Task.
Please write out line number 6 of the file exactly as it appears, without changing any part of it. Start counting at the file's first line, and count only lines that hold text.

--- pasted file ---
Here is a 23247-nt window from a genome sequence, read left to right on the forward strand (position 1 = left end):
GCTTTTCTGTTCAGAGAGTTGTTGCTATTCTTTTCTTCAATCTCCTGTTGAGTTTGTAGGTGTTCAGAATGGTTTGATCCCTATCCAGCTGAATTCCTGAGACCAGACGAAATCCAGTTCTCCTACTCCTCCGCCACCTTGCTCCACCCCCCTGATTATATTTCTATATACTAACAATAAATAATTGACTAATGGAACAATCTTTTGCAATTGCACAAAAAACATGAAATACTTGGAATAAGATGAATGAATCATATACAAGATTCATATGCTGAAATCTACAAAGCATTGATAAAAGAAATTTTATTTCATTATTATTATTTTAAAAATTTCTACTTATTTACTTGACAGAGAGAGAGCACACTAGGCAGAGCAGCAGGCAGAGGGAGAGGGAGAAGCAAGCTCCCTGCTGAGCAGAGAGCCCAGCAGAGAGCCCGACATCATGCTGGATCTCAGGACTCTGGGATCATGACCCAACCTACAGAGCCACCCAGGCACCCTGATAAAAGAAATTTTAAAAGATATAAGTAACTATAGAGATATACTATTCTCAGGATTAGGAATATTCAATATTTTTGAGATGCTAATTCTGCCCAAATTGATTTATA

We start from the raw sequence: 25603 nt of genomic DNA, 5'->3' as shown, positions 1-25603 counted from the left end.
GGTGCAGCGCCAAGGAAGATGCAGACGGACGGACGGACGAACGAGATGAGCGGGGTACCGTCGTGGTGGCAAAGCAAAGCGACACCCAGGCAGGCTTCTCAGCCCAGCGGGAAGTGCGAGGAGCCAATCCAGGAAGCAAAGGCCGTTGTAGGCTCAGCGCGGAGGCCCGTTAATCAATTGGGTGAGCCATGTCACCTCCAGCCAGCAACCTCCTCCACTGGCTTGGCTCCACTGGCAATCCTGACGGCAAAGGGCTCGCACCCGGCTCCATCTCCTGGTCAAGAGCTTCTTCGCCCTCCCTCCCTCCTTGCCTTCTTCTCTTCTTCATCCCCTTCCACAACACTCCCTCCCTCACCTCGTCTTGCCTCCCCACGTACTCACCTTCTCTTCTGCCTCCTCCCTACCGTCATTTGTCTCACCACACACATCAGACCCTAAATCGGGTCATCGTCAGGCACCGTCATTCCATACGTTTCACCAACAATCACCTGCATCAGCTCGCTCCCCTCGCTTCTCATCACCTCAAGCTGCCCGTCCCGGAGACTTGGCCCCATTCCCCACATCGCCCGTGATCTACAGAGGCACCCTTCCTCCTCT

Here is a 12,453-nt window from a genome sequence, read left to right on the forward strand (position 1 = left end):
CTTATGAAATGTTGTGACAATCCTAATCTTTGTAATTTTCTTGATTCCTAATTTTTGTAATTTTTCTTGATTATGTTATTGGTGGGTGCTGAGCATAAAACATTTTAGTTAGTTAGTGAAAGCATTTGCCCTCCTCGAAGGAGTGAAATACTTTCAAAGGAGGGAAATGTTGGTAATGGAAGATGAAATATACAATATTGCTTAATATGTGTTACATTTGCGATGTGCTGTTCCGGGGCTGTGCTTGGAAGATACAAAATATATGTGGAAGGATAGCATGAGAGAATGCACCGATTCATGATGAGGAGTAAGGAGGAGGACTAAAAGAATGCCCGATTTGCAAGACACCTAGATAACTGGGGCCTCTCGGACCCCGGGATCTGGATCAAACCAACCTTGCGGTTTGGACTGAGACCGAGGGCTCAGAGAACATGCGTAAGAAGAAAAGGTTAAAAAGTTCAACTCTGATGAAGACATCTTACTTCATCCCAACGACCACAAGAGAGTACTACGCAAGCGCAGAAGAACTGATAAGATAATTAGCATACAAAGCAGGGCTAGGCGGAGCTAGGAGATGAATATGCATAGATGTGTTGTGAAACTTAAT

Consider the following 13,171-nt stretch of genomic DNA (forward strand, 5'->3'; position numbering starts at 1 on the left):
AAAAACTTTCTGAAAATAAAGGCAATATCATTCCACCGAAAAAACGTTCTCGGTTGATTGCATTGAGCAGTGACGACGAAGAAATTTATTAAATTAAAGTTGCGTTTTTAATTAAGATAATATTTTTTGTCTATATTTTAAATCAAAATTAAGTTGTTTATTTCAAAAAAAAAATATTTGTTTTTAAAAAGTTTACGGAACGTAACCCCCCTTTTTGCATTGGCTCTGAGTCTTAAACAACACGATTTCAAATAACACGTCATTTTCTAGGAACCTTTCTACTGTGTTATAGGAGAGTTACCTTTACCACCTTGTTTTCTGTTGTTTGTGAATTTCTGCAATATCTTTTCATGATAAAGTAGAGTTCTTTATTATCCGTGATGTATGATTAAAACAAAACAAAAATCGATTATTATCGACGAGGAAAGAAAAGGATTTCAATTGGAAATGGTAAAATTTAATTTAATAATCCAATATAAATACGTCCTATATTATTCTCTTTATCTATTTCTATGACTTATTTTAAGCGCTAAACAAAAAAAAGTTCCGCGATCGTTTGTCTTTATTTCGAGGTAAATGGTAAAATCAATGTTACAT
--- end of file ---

CTTATGAAATGTTGTGACAATCCTAATCTTTGTAATTTTCTTGATTCCTAATTTTTGTAATTTTTCTTGATTATGTTATTGGTGGGTGCTGAGCATAAAACATTTTAGTTAGTTAGTGAAAGCATTTGCCCTCCTCGAAGGAGTGAAATACTTTCAAAGGAGGGAAATGTTGGTAATGGAAGATGAAATATACAATATTGCTTAATATGTGTTACATTTGCGATGTGCTGTTCCGGGGCTGTGCTTGGAAGATACAAAATATATGTGGAAGGATAGCATGAGAGAATGCACCGATTCATGATGAGGAGTAAGGAGGAGGACTAAAAGAATGCCCGATTTGCAAGACACCTAGATAACTGGGGCCTCTCGGACCCCGGGATCTGGATCAAACCAACCTTGCGGTTTGGACTGAGACCGAGGGCTCAGAGAACATGCGTAAGAAGAAAAGGTTAAAAAGTTCAACTCTGATGAAGACATCTTACTTCATCCCAACGACCACAAGAGAGTACTACGCAAGCGCAGAAGAACTGATAAGATAATTAGCATACAAAGCAGGGCTAGGCGGAGCTAGGAGATGAATATGCATAGATGTGTTGTGAAACTTAAT